Python - Clean way to format string

By xngo on June 25, 2019

In Python, formatting string using concatenation(+) can be messy. Luckily, string.format() make it easier and cleaner for you to format string. This method will parse your string and replace the placeholder({}) that you put in with the parameters that you pass to it. Here is a simple example.

"My name is {} {}".format("Joe", "Smith") # Output: My name is Joe Smith

Placeholder & parameter order

The placeholders({}) and the parameters don't have to follow the same order. You can specify a specific order for the placeholders and parameters. Here are some examples.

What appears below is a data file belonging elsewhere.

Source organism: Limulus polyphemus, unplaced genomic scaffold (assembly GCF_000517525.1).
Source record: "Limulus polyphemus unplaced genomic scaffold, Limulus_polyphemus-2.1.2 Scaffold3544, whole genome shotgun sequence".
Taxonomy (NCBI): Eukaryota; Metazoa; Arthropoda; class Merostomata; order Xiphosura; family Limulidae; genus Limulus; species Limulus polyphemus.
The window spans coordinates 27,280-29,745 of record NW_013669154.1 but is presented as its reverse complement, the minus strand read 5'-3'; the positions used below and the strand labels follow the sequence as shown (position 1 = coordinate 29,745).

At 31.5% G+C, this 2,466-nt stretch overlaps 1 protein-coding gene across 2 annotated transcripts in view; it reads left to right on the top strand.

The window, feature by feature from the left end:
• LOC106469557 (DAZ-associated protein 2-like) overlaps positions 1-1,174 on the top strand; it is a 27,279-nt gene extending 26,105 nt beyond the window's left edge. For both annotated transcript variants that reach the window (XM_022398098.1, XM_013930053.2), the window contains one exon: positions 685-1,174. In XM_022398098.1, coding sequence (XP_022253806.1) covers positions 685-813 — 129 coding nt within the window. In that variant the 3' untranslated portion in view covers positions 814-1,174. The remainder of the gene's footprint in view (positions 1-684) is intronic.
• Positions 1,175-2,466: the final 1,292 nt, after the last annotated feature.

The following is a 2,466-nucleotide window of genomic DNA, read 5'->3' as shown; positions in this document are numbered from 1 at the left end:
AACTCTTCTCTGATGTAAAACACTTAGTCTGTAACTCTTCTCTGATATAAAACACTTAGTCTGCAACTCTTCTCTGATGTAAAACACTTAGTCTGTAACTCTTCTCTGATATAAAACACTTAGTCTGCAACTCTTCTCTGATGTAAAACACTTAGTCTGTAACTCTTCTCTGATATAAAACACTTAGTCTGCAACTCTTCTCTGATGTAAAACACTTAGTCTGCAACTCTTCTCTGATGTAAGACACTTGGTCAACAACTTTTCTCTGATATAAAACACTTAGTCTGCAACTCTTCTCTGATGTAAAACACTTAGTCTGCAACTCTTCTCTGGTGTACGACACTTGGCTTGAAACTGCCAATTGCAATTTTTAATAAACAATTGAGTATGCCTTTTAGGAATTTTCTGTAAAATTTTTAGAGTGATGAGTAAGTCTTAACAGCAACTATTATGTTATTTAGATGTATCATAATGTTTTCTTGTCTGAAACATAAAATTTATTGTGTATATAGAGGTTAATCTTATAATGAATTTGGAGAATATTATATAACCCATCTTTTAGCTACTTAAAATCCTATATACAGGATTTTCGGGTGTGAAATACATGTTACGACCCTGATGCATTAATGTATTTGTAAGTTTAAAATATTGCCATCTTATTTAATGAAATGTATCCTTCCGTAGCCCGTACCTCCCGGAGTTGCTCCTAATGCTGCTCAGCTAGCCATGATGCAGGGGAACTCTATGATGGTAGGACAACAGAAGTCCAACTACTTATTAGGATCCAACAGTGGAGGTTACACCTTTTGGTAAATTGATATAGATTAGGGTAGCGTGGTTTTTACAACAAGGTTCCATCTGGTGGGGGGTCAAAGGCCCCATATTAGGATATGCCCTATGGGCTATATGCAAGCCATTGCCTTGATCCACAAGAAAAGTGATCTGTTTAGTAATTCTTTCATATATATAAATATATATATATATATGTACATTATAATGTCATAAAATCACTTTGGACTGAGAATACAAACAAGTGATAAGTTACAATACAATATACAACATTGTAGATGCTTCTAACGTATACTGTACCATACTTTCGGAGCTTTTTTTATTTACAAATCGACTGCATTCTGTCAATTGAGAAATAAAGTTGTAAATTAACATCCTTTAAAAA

# Re-arranging the order of display without changing the arguments.
"{1} {0}".format("zero", "one") # Output: one zero
# Use named placeholders: first and last.
"My name is {first} {last}".format(last="Smith", first="Joe") # Output: My name is Joe Smith

Left or right alignment

# Allocate 5 character spaces for Joe & 7 for Smith.
"{:5s}|{:7s}|".format("Joe", "Smith") # Output: Joe  |Smith  |
# By default, left alignment is assumed. For right alignment, add >
"{:>5s}|{:>7s}|".format("Joe", "Smith") # Output:   Joe|  Smith|

Format numbers

# Padding number with zeros.
"{:06}".format(3) # Output: 000003
# Format pi up to 2 decimal points.
"{:.2f}".format(pi) # Output: 3.14

About the author

Xuan Ngo is the founder of He currently lives in Montreal, Canada. He loves to write about programming and open source subjects.